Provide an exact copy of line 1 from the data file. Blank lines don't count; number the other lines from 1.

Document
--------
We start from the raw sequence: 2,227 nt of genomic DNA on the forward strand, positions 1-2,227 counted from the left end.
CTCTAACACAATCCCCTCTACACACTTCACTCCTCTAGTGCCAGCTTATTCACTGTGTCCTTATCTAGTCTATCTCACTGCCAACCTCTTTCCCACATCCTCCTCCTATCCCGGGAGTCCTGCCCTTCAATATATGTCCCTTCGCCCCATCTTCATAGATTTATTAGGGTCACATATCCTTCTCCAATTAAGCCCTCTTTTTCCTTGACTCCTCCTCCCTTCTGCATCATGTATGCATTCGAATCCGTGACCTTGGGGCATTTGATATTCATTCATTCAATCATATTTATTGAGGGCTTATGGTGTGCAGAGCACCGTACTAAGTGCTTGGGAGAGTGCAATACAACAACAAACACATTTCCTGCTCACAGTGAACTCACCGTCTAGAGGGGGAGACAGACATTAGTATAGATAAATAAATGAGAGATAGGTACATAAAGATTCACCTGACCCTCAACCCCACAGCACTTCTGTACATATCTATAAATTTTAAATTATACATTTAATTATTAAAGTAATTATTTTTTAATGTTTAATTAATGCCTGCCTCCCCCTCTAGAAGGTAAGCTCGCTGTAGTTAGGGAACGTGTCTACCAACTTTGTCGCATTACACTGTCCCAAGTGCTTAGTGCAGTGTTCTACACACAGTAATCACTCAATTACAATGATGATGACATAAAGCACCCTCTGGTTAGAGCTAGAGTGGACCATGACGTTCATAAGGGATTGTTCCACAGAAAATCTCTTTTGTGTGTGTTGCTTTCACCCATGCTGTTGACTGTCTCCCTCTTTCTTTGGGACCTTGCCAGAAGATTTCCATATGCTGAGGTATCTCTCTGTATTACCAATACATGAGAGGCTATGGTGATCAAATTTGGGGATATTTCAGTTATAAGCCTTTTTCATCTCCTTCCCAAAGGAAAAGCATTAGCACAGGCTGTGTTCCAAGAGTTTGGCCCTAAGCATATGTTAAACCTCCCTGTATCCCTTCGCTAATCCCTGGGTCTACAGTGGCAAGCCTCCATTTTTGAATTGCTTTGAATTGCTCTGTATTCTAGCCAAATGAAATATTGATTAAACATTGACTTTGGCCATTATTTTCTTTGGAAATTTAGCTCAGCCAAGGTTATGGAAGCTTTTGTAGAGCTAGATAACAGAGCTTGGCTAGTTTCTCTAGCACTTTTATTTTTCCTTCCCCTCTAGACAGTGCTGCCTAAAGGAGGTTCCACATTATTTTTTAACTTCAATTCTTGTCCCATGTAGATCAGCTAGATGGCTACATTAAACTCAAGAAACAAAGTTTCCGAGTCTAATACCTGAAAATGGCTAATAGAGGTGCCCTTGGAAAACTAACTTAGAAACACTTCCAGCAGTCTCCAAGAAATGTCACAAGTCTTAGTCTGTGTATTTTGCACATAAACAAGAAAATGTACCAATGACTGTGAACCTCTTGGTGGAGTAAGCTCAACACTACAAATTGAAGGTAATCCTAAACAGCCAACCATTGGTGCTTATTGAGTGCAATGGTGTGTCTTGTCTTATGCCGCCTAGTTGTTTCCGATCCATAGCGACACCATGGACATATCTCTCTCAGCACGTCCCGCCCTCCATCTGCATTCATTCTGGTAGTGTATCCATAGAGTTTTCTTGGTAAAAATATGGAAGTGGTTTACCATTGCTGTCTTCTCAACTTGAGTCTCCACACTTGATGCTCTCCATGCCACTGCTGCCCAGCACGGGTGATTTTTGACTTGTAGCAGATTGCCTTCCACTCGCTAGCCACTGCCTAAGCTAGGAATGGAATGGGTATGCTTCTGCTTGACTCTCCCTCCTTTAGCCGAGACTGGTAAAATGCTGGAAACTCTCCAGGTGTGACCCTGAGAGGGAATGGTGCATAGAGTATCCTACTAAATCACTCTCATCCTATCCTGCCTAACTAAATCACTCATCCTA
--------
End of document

We start from the raw sequence: 2,227 nt of genomic DNA on the forward strand, positions 1-2,227 counted from the left end.